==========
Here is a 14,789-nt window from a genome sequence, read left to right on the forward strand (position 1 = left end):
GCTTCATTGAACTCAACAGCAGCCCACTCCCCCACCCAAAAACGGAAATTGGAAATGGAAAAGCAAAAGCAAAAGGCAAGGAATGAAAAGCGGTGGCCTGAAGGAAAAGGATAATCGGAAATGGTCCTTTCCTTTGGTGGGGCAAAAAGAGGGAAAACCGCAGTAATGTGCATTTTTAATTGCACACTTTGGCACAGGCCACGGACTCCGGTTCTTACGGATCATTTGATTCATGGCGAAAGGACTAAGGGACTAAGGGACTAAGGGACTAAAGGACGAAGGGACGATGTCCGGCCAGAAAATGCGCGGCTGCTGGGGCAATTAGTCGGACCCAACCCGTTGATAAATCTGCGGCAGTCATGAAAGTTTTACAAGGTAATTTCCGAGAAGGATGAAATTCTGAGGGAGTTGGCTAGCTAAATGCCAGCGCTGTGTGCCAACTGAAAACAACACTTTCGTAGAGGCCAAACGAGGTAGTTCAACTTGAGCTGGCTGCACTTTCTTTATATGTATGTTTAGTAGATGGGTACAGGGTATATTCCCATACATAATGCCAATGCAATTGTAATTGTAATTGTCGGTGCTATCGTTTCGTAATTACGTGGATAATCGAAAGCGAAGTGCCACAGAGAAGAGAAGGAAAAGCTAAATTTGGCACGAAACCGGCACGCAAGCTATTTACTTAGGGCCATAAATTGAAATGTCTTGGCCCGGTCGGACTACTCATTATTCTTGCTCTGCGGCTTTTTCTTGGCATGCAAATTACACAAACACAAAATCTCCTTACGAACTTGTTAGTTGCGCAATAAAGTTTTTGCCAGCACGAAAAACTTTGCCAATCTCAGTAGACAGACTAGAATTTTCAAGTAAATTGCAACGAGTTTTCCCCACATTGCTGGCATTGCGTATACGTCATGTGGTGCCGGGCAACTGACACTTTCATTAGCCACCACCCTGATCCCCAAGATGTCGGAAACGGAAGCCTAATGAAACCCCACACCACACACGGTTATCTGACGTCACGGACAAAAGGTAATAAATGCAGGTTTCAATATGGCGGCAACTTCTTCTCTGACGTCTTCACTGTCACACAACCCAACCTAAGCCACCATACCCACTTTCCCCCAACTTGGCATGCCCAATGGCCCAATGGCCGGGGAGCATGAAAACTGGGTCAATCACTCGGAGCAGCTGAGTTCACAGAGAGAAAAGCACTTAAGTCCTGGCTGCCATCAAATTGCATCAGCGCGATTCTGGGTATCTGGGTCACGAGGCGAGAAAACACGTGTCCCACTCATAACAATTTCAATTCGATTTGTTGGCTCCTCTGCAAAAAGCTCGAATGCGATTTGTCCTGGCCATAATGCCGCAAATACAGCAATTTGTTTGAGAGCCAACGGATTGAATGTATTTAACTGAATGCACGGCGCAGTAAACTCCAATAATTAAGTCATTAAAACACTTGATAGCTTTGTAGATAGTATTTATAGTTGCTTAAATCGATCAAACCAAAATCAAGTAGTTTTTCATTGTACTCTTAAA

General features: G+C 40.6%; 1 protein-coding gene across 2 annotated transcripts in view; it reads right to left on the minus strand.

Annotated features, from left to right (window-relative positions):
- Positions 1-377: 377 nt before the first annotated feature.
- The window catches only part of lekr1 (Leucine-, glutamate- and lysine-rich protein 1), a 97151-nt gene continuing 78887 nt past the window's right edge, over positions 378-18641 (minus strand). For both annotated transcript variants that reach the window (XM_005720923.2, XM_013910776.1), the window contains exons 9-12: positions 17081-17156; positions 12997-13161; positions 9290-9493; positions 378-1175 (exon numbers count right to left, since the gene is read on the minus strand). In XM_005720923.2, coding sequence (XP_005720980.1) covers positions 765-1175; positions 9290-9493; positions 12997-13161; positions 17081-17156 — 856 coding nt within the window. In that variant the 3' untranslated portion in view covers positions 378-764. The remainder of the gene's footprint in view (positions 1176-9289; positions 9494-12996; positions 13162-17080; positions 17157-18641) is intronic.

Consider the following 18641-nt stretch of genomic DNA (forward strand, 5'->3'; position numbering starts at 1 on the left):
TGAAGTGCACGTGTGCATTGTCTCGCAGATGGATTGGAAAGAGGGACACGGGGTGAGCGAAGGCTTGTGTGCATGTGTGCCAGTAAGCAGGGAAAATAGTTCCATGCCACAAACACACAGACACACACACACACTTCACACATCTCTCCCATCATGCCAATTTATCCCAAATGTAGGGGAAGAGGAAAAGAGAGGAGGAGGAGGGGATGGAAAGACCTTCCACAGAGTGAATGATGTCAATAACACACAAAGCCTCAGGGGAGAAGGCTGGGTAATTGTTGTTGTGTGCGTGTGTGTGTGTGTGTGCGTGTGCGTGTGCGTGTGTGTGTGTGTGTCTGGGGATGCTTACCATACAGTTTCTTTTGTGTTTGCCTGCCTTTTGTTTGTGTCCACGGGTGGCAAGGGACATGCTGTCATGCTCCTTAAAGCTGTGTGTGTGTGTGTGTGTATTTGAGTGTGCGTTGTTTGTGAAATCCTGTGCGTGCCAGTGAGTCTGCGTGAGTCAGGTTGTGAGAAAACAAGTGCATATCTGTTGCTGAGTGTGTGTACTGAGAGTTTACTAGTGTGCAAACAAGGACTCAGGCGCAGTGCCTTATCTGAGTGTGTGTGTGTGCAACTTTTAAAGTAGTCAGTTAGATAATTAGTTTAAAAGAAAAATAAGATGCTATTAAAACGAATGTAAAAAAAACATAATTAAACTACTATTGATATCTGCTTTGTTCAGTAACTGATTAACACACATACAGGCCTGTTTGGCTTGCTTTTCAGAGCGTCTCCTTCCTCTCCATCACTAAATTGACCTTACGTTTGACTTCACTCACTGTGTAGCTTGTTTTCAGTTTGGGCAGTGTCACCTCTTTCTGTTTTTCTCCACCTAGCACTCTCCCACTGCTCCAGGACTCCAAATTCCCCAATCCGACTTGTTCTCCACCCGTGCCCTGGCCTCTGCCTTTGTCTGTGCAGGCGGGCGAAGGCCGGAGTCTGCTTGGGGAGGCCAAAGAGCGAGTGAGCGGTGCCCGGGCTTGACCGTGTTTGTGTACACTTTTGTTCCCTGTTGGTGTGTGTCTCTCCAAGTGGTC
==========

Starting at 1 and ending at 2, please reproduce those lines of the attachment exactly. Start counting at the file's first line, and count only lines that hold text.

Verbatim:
Here is a 14,789-nt window from a genome sequence, read left to right on the forward strand (position 1 = left end):
GCTTCATTGAACTCAACAGCAGCCCACTCCCCCACCCAAAAACGGAAATTGGAAATGGAAAAGCAAAAGCAAAAGGCAAGGAATGAAAAGCGGTGGCCTGAAGGAAAAGGATAATCGGAAATGGTCCTTTCCTTTGGTGGGGCAAAAAGAGGGAAAACCGCAGTAATGTGCATTTTTAATTGCACACTTTGGCACAGGCCACGGACTCCGGTTCTTACGGATCATTTGATTCATGGCGAAAGGACTAAGGGACTAAGGGACTAAGGGACTAAAGGACGAAGGGACGATGTCCGGCCAGAAAATGCGCGGCTGCTGGGGCAATTAGTCGGACCCAACCCGTTGATAAATCTGCGGCAGTCATGAAAGTTTTACAAGGTAATTTCCGAGAAGGATGAAATTCTGAGGGAGTTGGCTAGCTAAATGCCAGCGCTGTGTGCCAACTGAAAACAACACTTTCGTAGAGGCCAAACGAGGTAGTTCAACTTGAGCTGGCTGCACTTTCTTTATATGTATGTTTAGTAGATGGGTACAGGGTATATTCCCATACATAATGCCAATGCAATTGTAATTGTAATTGTCGGTGCTATCGTTTCGTAATTACGTGGATAATCGAAAGCGAAGTGCCACAGAGAAGAGAAGGAAAAGCTAAATTTGGCACGAAACCGGCACGCAAGCTATTTACTTAGGGCCATAAATTGAAATGTCTTGGCCCGGTCGGACTACTCATTATTCTTGCTCTGCGGCTTTTTCTTGGCATGCAAATTACACAAACACAAAATCTCCTTACGAACTTGTTAGTTGCGCAATAAAGTTTTTGCCAGCACGAAAAACTTTGCCAATCTCAGTAGACAGACTAGAATTTTCAAGTAAATTGCAACGAGTTTTCCCCACATTGCTGGCATTGCGTATACGTCATGTGGTGCCGGGCAACTGACACTTTCATTAGCCACCACCCTGATCCCCAAGATGTCGGAAACGGAAGCCTAATGAAACCCCACACCACACACGGTTATCTGACGTCACGGACAAAAGGTAATAAATGCAGGTTTCAATATGGCGGCAACTTCTTCTCTGACGTCTTCACTGTCACACAACCCAACCTAAGCCACCATACCCACTTTCCCCCAACTTGGCATGCCCAATGGCCCAATGGCCGGGGAGCATGAAAACTGGGTCAATCACTCGGAGCAGCTGAGTTCACAGAGAGAAAAGCACTTAAGTCCTGGCTGCCATCAAATTGCATCAGCGCGATTCTGGGTATCTGGGTCACGAGGCGAGAAAACACGTGTCCCACTCATAACAATTTCAATTCGATTTGTTGGCTCCTCTGCAAAAAGCTCGAATGCGATTTGTCCTGGCCATAATGCCGCAAATACAGCAATTTGTTTGAGAGCCAACGGATTGAATGTATTTAACTGAATGCACGGCGCAGTAAACTCCAATAATTAAGTCATTAAAACACTTGATAGCTTTGTAGATAGTATTTATAGTTGCTTAAATCGATCAAACCAAAATCAAGTAGTTTTTCATTGTACTCTTAAA